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Robbin George

Is/Are there any Research/Evidenced Based documents you can reference to support a policy

for NOT using an implanted PORT for continuous TPN re infection control and/or other issues

Thank you in Advance for your responses

Robbin George RN

Vascular Access Resouce Dept Alexandria Hospital Virginia

Implanted ports have the

Implanted ports have the lowest rates of BSI, so that argument to avoid PN through a port would not really be supported. There are also reports of long-term PN patients with implanted ports who remove the needle daily and insert a new one at night for cyclic PN. They do not want to have any portion of an external catheter to manage during the day. The risk factors with using an implanted port would be inadequate stabilization of the port access needle with extravasation injury and tissue necrosis. I think it should definitely be a patient's choice for long term PN infusion. For short-term infusion, if an implanted port is already in place, I see no reason as to why it should not be used for PN. The limitations in this situation would be other meds that would be needed. If only a single port is in place, another line of some type may be needed to avoid infusing any other fluids through a PN line. Lynn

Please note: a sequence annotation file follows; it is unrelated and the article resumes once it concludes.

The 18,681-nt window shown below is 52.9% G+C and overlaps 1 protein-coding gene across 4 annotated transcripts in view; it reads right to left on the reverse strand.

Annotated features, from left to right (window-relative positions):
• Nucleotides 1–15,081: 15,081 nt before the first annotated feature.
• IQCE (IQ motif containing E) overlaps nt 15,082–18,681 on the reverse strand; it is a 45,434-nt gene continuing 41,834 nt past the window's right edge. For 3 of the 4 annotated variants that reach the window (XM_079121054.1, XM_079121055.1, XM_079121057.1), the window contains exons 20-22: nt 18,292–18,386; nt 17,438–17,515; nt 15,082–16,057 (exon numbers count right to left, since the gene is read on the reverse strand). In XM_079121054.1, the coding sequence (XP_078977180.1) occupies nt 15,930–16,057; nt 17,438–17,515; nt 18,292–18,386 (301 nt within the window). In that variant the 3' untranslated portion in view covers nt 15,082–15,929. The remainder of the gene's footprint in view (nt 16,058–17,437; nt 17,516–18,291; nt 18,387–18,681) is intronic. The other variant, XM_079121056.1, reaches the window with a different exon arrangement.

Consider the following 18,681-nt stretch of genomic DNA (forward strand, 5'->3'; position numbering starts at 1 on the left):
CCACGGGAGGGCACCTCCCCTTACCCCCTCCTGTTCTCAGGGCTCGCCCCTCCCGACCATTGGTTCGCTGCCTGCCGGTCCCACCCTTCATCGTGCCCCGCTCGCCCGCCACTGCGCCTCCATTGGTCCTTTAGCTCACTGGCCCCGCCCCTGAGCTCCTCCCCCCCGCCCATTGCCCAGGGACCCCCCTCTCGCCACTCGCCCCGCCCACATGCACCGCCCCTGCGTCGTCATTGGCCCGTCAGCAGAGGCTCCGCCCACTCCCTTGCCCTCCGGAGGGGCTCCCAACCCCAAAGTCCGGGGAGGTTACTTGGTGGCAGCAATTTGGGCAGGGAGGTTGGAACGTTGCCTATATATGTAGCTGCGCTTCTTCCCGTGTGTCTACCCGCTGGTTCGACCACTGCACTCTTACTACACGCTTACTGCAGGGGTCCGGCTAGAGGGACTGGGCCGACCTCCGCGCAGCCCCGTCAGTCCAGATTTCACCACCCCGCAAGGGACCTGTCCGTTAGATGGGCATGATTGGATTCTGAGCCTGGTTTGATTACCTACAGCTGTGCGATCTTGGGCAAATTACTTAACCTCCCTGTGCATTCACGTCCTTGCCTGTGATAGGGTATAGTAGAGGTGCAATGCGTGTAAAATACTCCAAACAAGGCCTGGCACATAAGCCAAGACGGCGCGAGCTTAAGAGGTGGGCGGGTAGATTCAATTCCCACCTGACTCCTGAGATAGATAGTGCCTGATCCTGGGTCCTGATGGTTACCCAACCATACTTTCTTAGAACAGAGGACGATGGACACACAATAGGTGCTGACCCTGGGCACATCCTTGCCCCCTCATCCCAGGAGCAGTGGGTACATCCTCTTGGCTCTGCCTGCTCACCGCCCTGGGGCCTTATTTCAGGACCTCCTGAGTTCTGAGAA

Lynn Hadaway, M.Ed., RN, BC, CRNI

Lynn Hadaway Associates, Inc.

126 Main Street, PO Box 10

Milner, GA 30257


Office Phone 770-358-7861

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